There was only shame and disgrace for the Islanders, who allowed the Pens to tie the game in the final minute of the second period and left the front door open for the winner off Ryan Malone's stick 2:45 into overtime for what led to far and away their most stinging loss to a team not named the Rangers.
Close to six full minutes of power-play time against the 30th ranked penalty kill in the league yielded only one shot on goal for the Islanders in the first period. Janne Niinimaa and Oleg Kvasha (short-handed) scored the Islander goals on a day Steve Stirling had absolutely none of his players hot, skating or working remotely hard enough to take two points from a virtually minor-league roster.
"The power play failed us, big time," Stirling said. "The game should have been over."
Kvasha may have scored the Isles' eighth shorthanded goal of the year and raised his post-Alexei Yashin injury numbers to 25 points (8-17-25) in 32 games, but he was just one of many players in blue and orange who pulled the chute when pursuing pucks or skating through the neutral zone. There was no follow-through, grind or second effort anywhere near an Islander player all day.
"There wasn't anyone that I could say, 'He's got it tonight,' " Stirling said.
Pittsburgh scored its first two goals off face-offs, both won by Milan Kraft over Eric Manlow. Tomas Surovy beat Garth Snow over the glove 1:08 into the second period on the first and Ric Jackman got the second on a wicked slap from the left point in the final minute of the period.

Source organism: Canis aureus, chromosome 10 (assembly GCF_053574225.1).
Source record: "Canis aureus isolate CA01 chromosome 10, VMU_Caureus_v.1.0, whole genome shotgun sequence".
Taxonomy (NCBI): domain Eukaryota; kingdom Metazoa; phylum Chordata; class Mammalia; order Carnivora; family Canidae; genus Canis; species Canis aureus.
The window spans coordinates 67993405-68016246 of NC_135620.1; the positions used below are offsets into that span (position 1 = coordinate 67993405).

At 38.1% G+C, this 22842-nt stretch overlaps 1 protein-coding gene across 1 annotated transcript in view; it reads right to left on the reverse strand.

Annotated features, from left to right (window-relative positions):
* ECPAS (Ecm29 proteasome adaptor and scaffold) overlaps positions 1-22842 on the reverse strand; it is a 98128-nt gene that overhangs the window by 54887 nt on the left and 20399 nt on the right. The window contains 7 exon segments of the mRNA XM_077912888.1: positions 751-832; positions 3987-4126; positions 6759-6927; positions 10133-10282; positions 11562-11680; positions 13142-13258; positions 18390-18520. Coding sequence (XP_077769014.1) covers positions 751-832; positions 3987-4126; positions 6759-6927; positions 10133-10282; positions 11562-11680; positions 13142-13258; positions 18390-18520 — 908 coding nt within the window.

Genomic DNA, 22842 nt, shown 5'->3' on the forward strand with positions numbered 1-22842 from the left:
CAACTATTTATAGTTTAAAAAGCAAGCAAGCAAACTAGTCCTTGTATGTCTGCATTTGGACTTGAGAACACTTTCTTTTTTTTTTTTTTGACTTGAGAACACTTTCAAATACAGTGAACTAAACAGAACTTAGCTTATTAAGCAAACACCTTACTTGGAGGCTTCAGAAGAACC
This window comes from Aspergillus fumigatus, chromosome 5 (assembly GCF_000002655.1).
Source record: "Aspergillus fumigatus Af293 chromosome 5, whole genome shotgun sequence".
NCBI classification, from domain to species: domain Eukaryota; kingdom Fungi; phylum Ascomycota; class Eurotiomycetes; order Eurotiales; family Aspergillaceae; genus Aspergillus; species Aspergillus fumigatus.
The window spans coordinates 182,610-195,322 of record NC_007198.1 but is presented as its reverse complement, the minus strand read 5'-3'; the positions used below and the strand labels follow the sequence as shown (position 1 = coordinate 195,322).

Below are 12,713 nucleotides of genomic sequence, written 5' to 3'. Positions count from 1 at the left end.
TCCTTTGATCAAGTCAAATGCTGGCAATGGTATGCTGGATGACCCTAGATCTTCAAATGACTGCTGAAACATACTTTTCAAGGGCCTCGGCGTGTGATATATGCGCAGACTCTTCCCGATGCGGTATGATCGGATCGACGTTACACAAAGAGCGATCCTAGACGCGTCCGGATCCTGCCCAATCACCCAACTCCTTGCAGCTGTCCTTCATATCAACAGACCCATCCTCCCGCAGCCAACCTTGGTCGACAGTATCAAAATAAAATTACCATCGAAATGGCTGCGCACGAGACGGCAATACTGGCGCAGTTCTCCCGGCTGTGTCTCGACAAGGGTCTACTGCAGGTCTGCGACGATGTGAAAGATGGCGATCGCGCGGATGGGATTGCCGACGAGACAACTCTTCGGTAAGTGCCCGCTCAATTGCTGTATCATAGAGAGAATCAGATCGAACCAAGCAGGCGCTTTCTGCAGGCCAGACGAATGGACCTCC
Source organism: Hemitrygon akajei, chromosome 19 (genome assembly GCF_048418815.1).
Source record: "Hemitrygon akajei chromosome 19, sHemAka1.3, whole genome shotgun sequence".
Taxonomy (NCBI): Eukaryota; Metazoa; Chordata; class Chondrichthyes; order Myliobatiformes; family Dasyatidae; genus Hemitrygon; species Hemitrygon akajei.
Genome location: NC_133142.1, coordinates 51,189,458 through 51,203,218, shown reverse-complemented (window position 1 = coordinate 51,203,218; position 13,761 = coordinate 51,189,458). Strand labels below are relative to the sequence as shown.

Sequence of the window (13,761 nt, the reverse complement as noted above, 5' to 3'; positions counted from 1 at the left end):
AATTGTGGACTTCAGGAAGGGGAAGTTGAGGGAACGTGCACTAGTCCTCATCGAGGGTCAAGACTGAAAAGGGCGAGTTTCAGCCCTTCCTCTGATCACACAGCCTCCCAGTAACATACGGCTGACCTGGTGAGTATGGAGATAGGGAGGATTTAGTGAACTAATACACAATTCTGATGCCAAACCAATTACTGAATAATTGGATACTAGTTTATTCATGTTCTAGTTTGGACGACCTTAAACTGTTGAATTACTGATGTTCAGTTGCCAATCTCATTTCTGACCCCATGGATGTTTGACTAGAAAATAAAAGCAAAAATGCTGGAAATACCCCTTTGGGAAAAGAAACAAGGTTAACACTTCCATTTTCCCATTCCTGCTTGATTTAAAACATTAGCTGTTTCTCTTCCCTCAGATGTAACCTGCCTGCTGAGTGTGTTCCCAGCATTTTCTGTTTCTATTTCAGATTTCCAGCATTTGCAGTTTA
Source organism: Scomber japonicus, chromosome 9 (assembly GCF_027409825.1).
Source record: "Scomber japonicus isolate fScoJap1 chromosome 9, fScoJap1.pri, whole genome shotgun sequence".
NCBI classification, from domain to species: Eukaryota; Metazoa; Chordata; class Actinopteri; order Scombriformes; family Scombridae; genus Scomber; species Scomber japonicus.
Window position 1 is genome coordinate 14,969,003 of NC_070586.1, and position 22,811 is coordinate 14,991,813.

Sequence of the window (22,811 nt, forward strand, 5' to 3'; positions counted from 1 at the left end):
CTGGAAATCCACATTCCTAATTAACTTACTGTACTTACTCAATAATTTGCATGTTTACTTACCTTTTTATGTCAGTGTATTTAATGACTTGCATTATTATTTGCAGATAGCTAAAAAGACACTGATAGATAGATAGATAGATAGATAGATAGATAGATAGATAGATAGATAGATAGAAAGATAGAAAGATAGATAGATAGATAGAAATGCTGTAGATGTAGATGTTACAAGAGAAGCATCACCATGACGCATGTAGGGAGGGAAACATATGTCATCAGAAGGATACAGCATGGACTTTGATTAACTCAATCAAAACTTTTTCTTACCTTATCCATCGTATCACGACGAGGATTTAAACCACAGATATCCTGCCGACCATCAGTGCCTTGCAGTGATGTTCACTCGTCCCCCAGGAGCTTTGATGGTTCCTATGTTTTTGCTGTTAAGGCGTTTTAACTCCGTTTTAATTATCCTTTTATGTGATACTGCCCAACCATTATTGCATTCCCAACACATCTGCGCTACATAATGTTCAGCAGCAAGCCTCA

"The effort wasn't there," Niinimaa said. "I don't know why."
And for their regrettable lack of trying, the Islanders got just one point to go nine ahead of Buffalo and Florida, the teams immediately behind them in the standings. They are two points behind No. 7 Montreal in the Eastern playoff race.
"We spent two days talking about it, that we can't take them lightly," Niinimaa said.
And that is exactly what the Islanders did yesterday. They'll get another shot against the Pens tomorrow at the Igloo.
Michael Peca skipped a second straight game with a left leg laceration . . . Isles, who trail only Detroit's 23 home wins this season, came in with three regulation losses in the last 17 games, while the Pens came in with three wins in their previous 24 . . . Snow got the start in net, according to Stirling, because Rick DiPietro remained sore from being struck in the knee with a shot in Buffalo Friday.
Malone's goal gives Pens win
By Joe Starkey
Monday, March 1, 2004
UNIONDALE, N.Y. -- Ryan Malone has played only 64 NHL games but already is tied with Kevin Stevens for fourth place on the Penguins' all-time list for overtime goals.
Even on bad days, they can make big plays.
Malone's goal at 2:45 of overtime, his third overtime winner on his only shot of the game, gave the Penguins a 3-2 victory over the New York Islanders. It also gave them four of a possible six points on their three-game road trip.
Not bad, considering they'd gone 18 games without a victory before that.
This one, like the one in Phoenix five days earlier, ended with a jubilant, bench-clearing celebration.
"It was a heck of a trip for us," coach Eddie Olczyk said. "A gutsy trip."
Pleased as he was with the outcome, which occurred against one of the league's better home teams, Olczyk wasn't thrilled with Malone's performance.